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I am trying to write a function that will take an xml object, an arbitrary number of tags, defined by tuples containing a tag name, attribute and attribute value (e.g ('tag1', 'id', '1')) and return the most specific node possible. My code is below:

from xml.dom import minidom

def _search(object, *pargs):
    if len(pargs) == 0:
        print "length of pargs was zero"
        return object
    else:
        print "length of pargs is %s" % len(pargs)
    if pargs[0][1]:
        for element in object.getElementsByTagName(pargs[0][0]):
            if element.attributes[pargs[0][1]].value == pargs[0][2]:
                _search(element, *pargs[1:])
    else:
        if object.getElementsByTagName(pargs[0][0]) == 1:
            _search(element, *pargs[1:])
def main():
    xmldoc = minidom.parse('./example.xml')
    tag1 = ('catalog_item', 'gender', "Men's")
    tag2 = ('size', 'description', 'Large')
    tag3 = ('color_swatch', '', '')

    args = (tag1, tag2, tag3)
    node = _search(xmldoc, *args)
    node.toxml()
if __name__ == "__main__":
    main()

Unfortunately, this doesn't seem to work. Here's the output when I run the script:

$ ./secondsearch.py
length of pargs is 3
length of pargs is 2
length of pargs is 1
Traceback (most recent call last):
  File "./secondsearch.py", line 35, in <module>
    main()
  File "./secondsearch.py", line 32, in main
    node.toxml()
AttributeError: 'NoneType' object has no attribute 'toxml'

Why isn't the 'if len(pargs) == 0' clause being exercised? If I do manage to get the xml object returned to my main method, can I then pass the object into some other function (which could change the value of the node, or append a child node, etc.)?

Background: Using python to automate testing processes, environment is is cygwin on winxp/vista/7, python version is 2.5.2. I would prefer to stay within the standard library if at all possible.

Here's the working code:

def _search(object, *pargs):
    if len(pargs) == 0:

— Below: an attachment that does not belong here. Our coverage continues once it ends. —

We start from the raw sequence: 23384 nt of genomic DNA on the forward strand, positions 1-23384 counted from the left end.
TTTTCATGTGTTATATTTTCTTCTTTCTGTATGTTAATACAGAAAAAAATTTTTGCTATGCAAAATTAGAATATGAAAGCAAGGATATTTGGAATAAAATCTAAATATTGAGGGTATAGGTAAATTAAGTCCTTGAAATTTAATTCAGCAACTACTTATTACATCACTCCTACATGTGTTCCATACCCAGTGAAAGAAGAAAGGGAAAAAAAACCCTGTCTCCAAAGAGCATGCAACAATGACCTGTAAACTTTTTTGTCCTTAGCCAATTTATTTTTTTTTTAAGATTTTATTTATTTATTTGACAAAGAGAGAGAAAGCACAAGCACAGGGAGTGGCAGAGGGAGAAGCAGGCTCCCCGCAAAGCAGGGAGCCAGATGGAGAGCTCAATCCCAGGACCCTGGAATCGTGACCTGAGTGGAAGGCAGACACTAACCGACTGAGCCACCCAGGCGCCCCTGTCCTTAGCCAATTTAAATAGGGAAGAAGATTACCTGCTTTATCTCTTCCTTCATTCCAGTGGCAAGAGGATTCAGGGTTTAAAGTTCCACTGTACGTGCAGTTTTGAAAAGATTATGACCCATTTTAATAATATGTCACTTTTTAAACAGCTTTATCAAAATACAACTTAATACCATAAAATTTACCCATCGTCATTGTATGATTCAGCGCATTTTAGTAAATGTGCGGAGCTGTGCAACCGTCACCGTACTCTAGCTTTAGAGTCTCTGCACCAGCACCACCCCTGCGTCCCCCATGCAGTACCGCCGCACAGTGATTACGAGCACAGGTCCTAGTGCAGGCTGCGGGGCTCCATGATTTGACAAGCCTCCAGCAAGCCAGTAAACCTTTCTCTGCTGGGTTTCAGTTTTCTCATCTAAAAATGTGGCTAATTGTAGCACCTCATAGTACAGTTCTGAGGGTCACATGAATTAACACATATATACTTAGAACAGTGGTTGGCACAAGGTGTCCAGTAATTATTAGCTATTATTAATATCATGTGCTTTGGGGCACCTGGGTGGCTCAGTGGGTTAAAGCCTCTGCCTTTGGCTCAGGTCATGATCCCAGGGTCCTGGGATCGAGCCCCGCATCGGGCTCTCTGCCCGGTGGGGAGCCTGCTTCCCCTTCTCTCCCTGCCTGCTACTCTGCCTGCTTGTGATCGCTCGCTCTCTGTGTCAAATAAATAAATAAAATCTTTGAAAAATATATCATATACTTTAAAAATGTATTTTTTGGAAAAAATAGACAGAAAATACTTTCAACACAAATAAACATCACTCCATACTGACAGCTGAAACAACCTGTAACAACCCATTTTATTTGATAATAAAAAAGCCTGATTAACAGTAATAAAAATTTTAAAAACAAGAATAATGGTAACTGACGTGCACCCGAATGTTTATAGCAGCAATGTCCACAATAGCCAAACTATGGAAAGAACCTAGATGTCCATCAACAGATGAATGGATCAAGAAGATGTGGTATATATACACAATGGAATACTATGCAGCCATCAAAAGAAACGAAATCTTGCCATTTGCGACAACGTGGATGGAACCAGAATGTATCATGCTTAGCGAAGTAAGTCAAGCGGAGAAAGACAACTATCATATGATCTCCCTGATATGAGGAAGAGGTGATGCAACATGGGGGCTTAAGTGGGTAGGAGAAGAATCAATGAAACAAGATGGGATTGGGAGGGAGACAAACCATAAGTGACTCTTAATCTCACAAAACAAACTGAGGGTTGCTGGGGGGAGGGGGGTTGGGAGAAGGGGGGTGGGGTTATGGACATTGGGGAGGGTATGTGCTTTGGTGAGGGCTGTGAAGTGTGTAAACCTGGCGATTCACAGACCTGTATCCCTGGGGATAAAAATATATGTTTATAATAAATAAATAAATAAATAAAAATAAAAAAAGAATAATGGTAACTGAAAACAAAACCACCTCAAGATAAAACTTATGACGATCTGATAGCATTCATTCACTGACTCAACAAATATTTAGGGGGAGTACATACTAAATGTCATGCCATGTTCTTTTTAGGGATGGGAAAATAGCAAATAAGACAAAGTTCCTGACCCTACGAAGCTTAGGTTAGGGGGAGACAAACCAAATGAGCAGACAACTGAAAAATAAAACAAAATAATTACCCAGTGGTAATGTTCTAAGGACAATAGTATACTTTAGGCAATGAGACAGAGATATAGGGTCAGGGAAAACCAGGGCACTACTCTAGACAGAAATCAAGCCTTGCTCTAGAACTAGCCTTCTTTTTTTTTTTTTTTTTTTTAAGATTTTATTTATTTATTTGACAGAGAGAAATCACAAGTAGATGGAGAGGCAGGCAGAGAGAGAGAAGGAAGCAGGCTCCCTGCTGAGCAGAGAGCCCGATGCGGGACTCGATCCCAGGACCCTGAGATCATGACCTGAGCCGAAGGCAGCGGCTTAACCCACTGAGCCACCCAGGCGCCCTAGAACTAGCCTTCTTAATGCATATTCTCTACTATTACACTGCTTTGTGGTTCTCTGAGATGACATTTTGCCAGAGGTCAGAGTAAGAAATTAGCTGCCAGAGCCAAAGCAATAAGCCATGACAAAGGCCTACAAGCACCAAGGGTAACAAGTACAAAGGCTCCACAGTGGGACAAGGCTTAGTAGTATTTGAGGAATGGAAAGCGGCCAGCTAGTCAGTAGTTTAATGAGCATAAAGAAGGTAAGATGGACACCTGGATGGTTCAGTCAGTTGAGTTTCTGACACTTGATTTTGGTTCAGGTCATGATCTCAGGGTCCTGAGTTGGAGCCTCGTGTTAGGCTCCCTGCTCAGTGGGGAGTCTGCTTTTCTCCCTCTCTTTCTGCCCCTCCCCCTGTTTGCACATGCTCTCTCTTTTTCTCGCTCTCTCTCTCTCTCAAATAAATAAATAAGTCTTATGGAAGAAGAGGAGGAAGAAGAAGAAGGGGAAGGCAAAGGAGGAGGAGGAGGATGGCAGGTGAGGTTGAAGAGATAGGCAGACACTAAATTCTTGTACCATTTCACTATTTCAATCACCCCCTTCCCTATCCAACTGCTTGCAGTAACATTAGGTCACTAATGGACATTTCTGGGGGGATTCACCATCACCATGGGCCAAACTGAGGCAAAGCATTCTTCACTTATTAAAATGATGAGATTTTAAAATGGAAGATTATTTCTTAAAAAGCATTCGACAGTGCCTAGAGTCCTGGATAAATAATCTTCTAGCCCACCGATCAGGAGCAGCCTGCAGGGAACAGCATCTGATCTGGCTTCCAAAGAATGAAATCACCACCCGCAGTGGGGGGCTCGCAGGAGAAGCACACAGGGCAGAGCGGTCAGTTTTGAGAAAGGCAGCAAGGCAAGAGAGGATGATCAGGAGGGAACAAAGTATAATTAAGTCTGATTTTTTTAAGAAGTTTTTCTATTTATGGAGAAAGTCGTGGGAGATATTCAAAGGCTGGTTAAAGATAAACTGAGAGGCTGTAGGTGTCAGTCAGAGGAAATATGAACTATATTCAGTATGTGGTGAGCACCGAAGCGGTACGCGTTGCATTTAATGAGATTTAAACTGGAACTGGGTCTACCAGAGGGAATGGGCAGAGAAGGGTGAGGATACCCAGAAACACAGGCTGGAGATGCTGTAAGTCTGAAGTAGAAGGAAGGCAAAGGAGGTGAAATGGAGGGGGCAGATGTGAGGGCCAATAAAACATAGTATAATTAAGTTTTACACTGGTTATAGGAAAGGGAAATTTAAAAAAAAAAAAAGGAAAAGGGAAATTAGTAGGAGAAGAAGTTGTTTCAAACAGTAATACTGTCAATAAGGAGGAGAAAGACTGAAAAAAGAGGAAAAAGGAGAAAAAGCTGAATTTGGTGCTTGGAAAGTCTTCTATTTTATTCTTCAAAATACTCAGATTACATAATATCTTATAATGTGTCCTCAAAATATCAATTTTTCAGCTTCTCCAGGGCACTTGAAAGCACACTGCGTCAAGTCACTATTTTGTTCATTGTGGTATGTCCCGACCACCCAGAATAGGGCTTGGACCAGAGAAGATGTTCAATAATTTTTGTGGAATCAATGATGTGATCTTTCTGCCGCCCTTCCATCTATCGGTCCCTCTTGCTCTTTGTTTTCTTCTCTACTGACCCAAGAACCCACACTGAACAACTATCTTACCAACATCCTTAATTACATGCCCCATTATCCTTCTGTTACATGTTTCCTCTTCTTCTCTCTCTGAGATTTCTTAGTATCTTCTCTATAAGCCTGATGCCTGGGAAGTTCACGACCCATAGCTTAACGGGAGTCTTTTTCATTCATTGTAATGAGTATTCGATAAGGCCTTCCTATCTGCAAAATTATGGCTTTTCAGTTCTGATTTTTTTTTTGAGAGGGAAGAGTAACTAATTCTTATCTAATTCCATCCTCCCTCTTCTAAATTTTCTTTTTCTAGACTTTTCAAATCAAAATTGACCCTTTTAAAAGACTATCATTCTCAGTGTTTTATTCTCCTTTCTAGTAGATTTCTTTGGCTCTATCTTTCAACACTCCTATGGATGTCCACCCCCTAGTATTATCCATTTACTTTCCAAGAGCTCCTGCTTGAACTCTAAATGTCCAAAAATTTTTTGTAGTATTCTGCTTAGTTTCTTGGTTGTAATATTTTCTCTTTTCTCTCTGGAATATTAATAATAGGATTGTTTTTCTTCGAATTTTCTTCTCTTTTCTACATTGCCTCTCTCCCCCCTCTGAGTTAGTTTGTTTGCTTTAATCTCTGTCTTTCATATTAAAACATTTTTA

print "length of pargs was zero"
    else:
        print "length of pargs is %s" % len(pargs)
    for element in object.getElementsByTagName(pargs[0][0]):
        if pargs[0][1]:
            if element.attributes[pargs[0][1]].value == pargs[0][2]:
                return _search(element, *pargs[1:])
        else:
            if object.getElementsByTagName(pargs[0][0]) == 1:
                return _search(element, *pargs[1:])
    return object
share|improve this question
1  
Your code seems to have been flattened; you should probably fix it so people can run it. – Glenn Maynard Jul 21 '09 at 7:45
up vote 2 down vote accepted

I assume you're using http://www.eggheadcafe.com/community/aspnet/17/10084853/xml-viewer.aspx as your sample data...

As Vinay pointed out, you don't return anything from your recursive calls to _search.

In your else case, you don't define the value of element, but you pass it into the _search().

Also, you don't do anything if pargs[0][1] is empty, but object.getElementsByTagName(pargs[0][0]) returns more than one Node... (which is also why your pargs == 0 case never gets hit...)

And after all that, if that sample data is correct, there are two matching nodes. so you'll have a NodeList containing:

        <color_swatch image="red_cardigan.jpg">Red</color_swatch>
        <color_swatch image="burgundy_cardigan.jpg">Burgundy</color_swatch>

and you can't call .toxml() on a NodeList...

share|improve this answer
    
Thanks. You made several valid points, all of which I kept in mind as I rewrote the function. The only one not represented in the code itself is the section dealing with a NodeList being returned - that got a comment in my script reminding me to include enough information to obtain a specific node. – Rob Carr Jul 21 '09 at 11:48

Shouldn't you be inserting a return in front of your recursive calls to _search? The way you have it now, some exit paths from _search don't have a return statement, so they will return None - which leads to the exception you're seeing.

share|improve this answer
    
I'm not sure what you mean by 'inserting a return in front of your recursive calls', specifically 'in front of'. Could you explain that more fully? – Rob Carr Jul 21 '09 at 9:28
    
Yes - your statement should be return _search(element, *pargs[1:]) rather than just _search(element, *pargs[1:]) – Vinay Sajip Jul 21 '09 at 9:57
    
And don't forget that Stobor makes good points, too. – Vinay Sajip Jul 21 '09 at 9:58
    
Thanks for the clarification. I'm giving Stobor the solution, but I did up your score to reflect your significant assistance. Again, thanks. – Rob Carr Jul 21 '09 at 11:49

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